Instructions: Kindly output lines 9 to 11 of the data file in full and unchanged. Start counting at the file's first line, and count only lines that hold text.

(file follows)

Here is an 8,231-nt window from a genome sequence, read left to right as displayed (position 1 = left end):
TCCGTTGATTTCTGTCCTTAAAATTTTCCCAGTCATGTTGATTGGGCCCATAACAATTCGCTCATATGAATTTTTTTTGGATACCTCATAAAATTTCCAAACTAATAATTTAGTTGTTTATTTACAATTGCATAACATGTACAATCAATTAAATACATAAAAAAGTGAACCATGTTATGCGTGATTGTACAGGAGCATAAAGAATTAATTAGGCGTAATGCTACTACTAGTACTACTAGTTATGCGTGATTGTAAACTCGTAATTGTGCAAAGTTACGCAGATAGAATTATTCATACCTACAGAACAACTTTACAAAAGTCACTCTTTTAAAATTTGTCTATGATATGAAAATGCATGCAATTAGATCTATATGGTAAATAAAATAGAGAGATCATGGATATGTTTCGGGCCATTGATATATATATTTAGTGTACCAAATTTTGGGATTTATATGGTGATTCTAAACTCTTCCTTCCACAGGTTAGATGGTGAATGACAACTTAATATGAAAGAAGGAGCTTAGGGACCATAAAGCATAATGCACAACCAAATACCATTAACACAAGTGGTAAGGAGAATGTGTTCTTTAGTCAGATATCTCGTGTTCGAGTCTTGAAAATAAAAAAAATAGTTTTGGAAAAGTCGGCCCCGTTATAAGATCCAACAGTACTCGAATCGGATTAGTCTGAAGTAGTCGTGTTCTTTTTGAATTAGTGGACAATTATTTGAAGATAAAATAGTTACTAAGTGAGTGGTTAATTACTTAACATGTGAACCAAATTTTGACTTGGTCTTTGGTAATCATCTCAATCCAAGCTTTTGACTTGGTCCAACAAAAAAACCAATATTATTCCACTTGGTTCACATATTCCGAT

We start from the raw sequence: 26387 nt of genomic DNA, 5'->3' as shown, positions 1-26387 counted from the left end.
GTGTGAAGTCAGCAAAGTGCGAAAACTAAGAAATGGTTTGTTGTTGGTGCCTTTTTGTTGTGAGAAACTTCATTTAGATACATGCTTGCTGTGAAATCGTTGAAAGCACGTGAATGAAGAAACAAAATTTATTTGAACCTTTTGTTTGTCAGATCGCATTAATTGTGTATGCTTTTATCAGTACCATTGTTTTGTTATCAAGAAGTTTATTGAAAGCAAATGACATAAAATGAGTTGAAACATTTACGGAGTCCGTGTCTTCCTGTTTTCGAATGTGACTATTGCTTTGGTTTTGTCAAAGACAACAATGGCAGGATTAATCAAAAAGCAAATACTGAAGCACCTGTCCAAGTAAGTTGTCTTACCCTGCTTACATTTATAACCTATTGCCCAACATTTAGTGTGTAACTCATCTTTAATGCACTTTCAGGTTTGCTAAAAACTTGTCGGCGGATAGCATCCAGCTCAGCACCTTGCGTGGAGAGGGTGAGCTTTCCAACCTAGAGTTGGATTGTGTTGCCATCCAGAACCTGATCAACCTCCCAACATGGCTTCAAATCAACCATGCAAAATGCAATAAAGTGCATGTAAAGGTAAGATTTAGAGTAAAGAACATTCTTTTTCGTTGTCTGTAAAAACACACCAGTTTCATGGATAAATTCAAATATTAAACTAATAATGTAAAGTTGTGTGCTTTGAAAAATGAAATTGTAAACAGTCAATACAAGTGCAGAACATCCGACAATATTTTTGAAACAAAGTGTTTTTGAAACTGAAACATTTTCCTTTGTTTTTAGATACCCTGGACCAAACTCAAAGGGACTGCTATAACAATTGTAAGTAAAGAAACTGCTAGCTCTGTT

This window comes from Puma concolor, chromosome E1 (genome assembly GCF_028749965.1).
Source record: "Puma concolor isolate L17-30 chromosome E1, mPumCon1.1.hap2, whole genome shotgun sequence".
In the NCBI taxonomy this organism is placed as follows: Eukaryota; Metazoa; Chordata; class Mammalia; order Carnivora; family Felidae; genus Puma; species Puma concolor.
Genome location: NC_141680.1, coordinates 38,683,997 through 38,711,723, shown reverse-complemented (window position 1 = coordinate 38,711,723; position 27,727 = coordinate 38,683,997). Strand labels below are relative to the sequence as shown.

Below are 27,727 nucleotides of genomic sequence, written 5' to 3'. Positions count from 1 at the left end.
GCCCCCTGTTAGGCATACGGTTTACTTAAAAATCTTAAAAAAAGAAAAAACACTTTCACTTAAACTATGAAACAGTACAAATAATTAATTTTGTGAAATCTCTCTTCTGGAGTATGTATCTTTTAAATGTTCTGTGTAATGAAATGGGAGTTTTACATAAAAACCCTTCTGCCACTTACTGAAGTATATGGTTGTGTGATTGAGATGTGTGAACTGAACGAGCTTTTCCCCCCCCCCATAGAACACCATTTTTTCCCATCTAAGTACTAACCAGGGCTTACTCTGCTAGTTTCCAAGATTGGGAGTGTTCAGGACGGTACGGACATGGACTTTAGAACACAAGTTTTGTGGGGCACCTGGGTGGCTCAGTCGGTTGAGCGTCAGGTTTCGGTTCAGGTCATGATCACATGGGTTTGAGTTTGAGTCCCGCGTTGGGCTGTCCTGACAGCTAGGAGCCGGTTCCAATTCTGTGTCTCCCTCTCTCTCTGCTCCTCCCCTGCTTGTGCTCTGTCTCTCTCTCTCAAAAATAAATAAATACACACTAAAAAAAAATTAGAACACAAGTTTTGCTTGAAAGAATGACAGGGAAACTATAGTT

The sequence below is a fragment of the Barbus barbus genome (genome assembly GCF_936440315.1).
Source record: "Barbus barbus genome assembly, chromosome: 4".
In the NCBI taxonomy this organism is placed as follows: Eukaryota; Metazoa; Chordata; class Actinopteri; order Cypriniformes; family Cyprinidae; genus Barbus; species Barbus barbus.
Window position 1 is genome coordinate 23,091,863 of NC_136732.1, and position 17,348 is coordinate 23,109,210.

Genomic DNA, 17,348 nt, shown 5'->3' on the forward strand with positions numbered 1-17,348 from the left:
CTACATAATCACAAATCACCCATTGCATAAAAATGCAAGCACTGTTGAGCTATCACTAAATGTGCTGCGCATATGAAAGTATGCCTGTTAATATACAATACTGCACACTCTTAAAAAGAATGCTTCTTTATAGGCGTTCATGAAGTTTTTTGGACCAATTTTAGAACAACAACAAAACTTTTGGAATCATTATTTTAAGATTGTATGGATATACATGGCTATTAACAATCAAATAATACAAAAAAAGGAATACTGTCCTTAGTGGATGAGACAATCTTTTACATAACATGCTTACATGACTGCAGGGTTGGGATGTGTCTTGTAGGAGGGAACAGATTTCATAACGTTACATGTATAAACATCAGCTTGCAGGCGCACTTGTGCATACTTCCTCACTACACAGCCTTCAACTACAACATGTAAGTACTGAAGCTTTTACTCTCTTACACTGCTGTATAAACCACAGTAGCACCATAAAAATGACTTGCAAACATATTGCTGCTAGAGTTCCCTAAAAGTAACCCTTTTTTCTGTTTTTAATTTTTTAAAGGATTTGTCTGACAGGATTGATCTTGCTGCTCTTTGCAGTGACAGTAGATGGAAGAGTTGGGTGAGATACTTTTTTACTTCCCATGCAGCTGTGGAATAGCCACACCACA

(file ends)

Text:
Below are 27,727 nucleotides of genomic sequence, written 5' to 3'. Positions count from 1 at the left end.
GCCCCCTGTTAGGCATACGGTTTACTTAAAAATCTTAAAAAAAGAAAAAACACTTTCACTTAAACTATGAAACAGTACAAATAATTAATTTTGTGAAATCTCTCTTCTGGAGTATGTATCTTTTAAATGTTCTGTGTAATGAAATGGGAGTTTTACATAAAAACCCTTCTGCCACTTACTGAAGTATATGGTTGTGTGATTGAGATGTGTGAACTGAACGAGCTTTTCCCCCCCCCCATAGAACACCATTTTTTCCCATCTAAGTACTAACCAGGGCTTACTCTGCTAGTTTCCAAGATTGGGAGTGTTCAGGACGGTACGGACATGGACTTTAGAACACAAGTTTTGTGGGGCACCTGGGTGGCTCAGTCGGTTGAGCGTCAGGTTTCGGTTCAGGTCATGATCACATGGGTTTGAGTTTGAGTCCCGCGTTGGGCTGTCCTGACAGCTAGGAGCCGGTTCCAATTCTGTGTCTCCCTCTCTCTCTGCTCCTCCCCTGCTTGTGCTCTGTCTCTCTCTCTCAAAAATAAATAAATACACACTAAAAAAAAATTAGAACACAAGTTTTGCTTGAAAGAATGACAGGGAAACTATAGTT

The sequence below is a fragment of the Barbus barbus genome (genome assembly GCF_936440315.1).